“One of the first steps most livestock farms with round-baled hay should take is to make sure all of their round bales are protected,” advises Jerry Lindquist of Michigan State University Extension. “We can lose 15 to 30 percent of a harvested hay crop if it is left outside uncovered.”

If hay yields on a farm are 50 percent lower because of the weather and the farm does not normally cover all their round baled hay, they can cut this shortfall in half by covering their hay. Even farms that produce net wrapped round bales and leave them outside will find that providing more protection from moisture will save them hay as well.

Research at various Midwest universities has revealed that round baled twine tied hay sitting on the ground uncovered will suffer a total loss of 20 to 35 percent on average. Net wrapped round bales have become very popular and many assume that net wrapping protects the bales from rainfall.

It does protect the hay, to an extent, better than twine-tied bales. Net wrapping makes the bale surface more smooth and dense so it can shed water, but the advantage is not great.

University of Kentucky trials found net wrapped bales still lose 15 to 25 percent of their total dry matter hay on average when stored outside. Though much of the rain runs off the net wrapped surface, enough soaks into the outer layer of the hay to cause deterioration.


Also the researchers found that much of the rain was running to the bottom of the bale and being absorbed there by the hay where it contacts the soil surface causing spoilage.

Hay loss is a factor of:
• the amount of moisture the hay is exposed to (rainfall, snow, dew, ground moisture, etc.)

• how long it is exposed (a wet summer and fall will cause more loss than a dry one – and the number of months the hay is exposed before it is fed)

• the air temperature during the storage period as higher temps lead to greater losses

• the type of hay (the more digestible the hay is for animals, i.e. alfalfa and second or third cuttings, the more digestible it will be for bacteria that spoil hay).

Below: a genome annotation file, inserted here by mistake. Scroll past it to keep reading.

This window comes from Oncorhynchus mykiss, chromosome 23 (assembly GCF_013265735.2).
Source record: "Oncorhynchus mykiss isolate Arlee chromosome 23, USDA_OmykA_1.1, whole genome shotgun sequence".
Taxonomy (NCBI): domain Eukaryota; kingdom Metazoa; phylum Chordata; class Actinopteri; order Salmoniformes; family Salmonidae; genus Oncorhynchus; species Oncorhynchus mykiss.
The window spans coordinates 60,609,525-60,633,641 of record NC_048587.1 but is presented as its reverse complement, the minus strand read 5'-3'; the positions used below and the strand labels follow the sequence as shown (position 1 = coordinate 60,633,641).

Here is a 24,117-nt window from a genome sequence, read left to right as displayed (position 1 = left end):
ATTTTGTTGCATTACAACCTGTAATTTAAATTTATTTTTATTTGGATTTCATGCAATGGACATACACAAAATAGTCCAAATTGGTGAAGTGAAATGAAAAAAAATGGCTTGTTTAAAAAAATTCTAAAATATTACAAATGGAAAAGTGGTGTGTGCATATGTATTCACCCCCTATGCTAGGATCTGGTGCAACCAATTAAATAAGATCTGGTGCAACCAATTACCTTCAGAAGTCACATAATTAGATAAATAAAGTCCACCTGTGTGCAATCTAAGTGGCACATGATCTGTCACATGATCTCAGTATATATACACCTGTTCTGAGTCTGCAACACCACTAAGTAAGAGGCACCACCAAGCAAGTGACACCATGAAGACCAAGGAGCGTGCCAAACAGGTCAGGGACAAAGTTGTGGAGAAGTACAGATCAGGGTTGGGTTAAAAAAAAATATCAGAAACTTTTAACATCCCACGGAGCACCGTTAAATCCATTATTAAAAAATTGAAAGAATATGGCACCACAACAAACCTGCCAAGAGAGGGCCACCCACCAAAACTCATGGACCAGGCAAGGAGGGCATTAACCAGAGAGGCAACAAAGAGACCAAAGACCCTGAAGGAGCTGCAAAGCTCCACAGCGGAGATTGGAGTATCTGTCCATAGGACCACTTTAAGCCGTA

The best way to reduce round bale hay spoilage is to cover the bales to keep rainfall off them and to break the contact with the soil so the bales do not draw moisture from the ground.

The same University of Kentucky study analyzed various forms of hay storage and found some significant results. Putting the bales inside under a roof is one of the best options, whether it is a steel roof pole barn, older wooden barn or hoop-roofed barn.

Total dry matter losses of the hay are typically only 4 to 7 percent when stored inside out of direct contact with the ground. If building a new structure this is a long-term investment that can pay for itself over a 10-year to 15-year period if hay is stored each year, especially with today’s higher hay prices.

For short-term investors, plastic coverage offers protection in various forms. Renting an in-line plastic bale wrapper can protect dry round bales for less than $10 per ton and this storage is just as good as inside storage from a dry matter loss perspective, again being only 4 to 7 percent in the Kentucky study.

Covering stacked hay with plastic tarps on a pad of stone or porous material can keep the loss down to the same 4 to 7 percent level if the tarp can be secured well enough against the wind to stay in place.

Plastic bale sleeves slipped over the bale leaving each end open diminishes rainfall and soil moisture entry to the bale keeping again the same low level of loss at 4 to 7 percent. Bale sleeves are labor intensive as they are put on by hand and are best utilized on smaller volumes of round bale.

Putting uncovered bales stacked on top of one another in pyramid shape with the bottom bales in direct contact with the ground suffered a 25 to 35 percent loss even though half the bales were off the ground. Net wrapped bales on the ground suffered the 15 to 25 percent loss and pyramid stacked bales on stone or a porous pad suffered a 13 to 17 percent loss.

Any method of protection is better than leaving the bale outside exposed to the weather. In a short hay year like this where all feeds will be high priced, covering what hay you already have is the most important step in determining ways to lessen the impact of the drought.  FG

—From Michigan State University Extension